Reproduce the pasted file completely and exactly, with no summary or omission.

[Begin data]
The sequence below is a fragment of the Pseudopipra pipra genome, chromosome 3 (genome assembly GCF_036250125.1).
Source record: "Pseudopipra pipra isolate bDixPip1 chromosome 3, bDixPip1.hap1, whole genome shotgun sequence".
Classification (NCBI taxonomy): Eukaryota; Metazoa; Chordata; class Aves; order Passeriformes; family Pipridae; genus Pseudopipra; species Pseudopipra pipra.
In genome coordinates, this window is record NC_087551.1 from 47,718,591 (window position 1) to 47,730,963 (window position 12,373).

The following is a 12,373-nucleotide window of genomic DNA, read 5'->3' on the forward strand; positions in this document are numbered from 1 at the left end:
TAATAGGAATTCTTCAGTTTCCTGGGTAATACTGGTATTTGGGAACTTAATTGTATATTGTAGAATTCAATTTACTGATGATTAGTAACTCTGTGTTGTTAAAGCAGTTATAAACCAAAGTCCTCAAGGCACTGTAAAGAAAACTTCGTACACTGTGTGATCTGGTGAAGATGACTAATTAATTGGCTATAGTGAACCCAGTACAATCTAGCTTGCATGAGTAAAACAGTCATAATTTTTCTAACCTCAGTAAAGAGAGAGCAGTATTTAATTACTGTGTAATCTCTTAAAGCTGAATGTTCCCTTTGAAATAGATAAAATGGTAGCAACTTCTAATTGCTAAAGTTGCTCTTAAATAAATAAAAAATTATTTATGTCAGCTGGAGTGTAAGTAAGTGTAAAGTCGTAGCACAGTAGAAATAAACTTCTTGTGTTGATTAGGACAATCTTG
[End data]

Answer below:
The sequence below is a fragment of the Pseudopipra pipra genome, chromosome 3 (genome assembly GCF_036250125.1).
Source record: "Pseudopipra pipra isolate bDixPip1 chromosome 3, bDixPip1.hap1, whole genome shotgun sequence".
Classification (NCBI taxonomy): Eukaryota; Metazoa; Chordata; class Aves; order Passeriformes; family Pipridae; genus Pseudopipra; species Pseudopipra pipra.
In genome coordinates, this window is record NC_087551.1 from 47,718,591 (window position 1) to 47,730,963 (window position 12,373).

The following is a 12,373-nucleotide window of genomic DNA, read 5'->3' on the forward strand; positions in this document are numbered from 1 at the left end:
TAATAGGAATTCTTCAGTTTCCTGGGTAATACTGGTATTTGGGAACTTAATTGTATATTGTAGAATTCAATTTACTGATGATTAGTAACTCTGTGTTGTTAAAGCAGTTATAAACCAAAGTCCTCAAGGCACTGTAAAGAAAACTTCGTACACTGTGTGATCTGGTGAAGATGACTAATTAATTGGCTATAGTGAACCCAGTACAATCTAGCTTGCATGAGTAAAACAGTCATAATTTTTCTAACCTCAGTAAAGAGAGAGCAGTATTTAATTACTGTGTAATCTCTTAAAGCTGAATGTTCCCTTTGAAATAGATAAAATGGTAGCAACTTCTAATTGCTAAAGTTGCTCTTAAATAAATAAAAAATTATTTATGTCAGCTGGAGTGTAAGTAAGTGTAAAGTCGTAGCACAGTAGAAATAAACTTCTTGTGTTGATTAGGACAATCTTG